There was a time when Piksy was playing where the bass guitar disappeared. Luckily, because of the nature of his music he managed to keep up the temperature on the dance floor by continuing doing some clowning around with rhyming lyrics bordering on sexual inference from his songs.   

This is what failed The Blacks when they were faced with a similar situation. Apart from Anjiru filling the speakers with sweet nothings, they lost out on a number of patrons some of whom decided enough was enough and decided to call it a day.

This was so because before The Blacks the Zambian duo of the Orga Family terrorised the dance floor when jerked patrons appreciating things as they unfolded from their seats to stand up and try break and twist a tendon or two. They felt Orga Family had compensated them enough.

If local artist were around to watch their counterparts, I guess they learnt a lesson or two of what it means to master the art of making the audience feed from your palm.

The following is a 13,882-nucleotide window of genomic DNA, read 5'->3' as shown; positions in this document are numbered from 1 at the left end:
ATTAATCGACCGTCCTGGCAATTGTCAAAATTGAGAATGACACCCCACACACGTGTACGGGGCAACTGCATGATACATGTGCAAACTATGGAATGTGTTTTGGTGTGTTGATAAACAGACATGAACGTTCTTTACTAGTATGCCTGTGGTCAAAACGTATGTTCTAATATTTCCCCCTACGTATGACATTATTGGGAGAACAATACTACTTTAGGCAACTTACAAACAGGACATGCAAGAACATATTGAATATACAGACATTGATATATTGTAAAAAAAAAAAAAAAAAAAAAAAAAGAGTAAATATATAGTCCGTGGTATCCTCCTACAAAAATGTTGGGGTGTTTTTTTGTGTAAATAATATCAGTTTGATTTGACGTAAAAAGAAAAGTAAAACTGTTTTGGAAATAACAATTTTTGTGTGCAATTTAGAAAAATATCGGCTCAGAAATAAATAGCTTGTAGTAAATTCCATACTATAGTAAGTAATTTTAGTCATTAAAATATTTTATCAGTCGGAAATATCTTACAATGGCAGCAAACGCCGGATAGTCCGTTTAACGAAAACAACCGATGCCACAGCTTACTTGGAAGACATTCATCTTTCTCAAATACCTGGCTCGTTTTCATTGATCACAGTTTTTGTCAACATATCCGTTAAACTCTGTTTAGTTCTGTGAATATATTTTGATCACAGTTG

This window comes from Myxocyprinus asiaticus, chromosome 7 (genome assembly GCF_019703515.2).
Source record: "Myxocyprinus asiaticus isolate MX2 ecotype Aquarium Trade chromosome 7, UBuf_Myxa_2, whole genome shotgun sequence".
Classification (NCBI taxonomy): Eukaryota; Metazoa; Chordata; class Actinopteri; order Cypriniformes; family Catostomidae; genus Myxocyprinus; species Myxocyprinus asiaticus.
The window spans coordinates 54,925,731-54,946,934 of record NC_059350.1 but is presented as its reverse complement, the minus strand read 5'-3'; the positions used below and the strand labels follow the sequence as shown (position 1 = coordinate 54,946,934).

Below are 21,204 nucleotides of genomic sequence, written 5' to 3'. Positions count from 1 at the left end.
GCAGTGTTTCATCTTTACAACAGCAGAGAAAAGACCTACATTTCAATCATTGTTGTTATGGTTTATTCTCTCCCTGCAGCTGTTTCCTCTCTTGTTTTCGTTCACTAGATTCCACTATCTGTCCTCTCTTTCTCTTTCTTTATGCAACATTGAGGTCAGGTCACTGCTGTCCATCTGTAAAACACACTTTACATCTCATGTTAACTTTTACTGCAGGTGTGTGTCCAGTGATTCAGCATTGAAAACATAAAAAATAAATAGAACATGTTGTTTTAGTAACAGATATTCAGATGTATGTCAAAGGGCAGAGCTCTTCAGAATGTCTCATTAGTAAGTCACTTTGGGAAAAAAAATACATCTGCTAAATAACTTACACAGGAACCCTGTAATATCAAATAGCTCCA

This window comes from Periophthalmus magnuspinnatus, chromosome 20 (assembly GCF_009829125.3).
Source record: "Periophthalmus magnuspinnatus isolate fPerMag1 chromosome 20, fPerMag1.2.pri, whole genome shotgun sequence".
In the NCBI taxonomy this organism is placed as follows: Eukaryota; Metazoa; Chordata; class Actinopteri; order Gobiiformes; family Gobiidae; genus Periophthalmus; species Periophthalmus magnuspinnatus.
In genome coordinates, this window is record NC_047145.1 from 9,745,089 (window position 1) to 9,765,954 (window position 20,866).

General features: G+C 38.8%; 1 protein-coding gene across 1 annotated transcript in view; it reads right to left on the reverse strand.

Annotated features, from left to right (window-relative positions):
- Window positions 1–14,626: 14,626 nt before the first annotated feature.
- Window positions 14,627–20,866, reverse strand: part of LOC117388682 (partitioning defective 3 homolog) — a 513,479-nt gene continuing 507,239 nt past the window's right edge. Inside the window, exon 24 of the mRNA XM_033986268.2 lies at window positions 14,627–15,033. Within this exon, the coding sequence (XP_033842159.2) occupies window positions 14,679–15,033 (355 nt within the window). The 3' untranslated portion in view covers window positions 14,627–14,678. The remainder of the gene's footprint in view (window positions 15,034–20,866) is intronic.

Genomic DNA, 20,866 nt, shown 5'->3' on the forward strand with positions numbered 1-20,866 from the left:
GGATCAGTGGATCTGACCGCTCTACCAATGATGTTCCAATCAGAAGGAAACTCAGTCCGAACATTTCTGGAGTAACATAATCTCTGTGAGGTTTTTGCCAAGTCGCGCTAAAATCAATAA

Kalindekafe Mining PS

By Gregory Gondwe
Government has appointed Dr. Leonard Kalindekafe as the Principal Secretary in the newly established ministry of mining who until his appointment was Director, of Geological Survey Department.

Mining Minister John Bande told The Daily Times yesterday that with the appointment of Kalindekafe, what is now remaining is putting up a corporate office and other departments that should be added to the already existing ones like the geological survey.  
Kalindekafe holds a PhD, from the University of Dundee, UK. And he is a Geologist with field experience in many African countries as well as Canada, Saudi Arabia and Oman.
He is the current Chairman of the UN-Founded Intergovernmental Forum on Mining, Minerals, Metals and Sustainable Development (IGF).
Kalindekafe is also a fellow of Geological Society of London and his major expertise is in mineral exploration, geological mapping, geochemistry, seismology, oil and gas exploration, mining law and policy.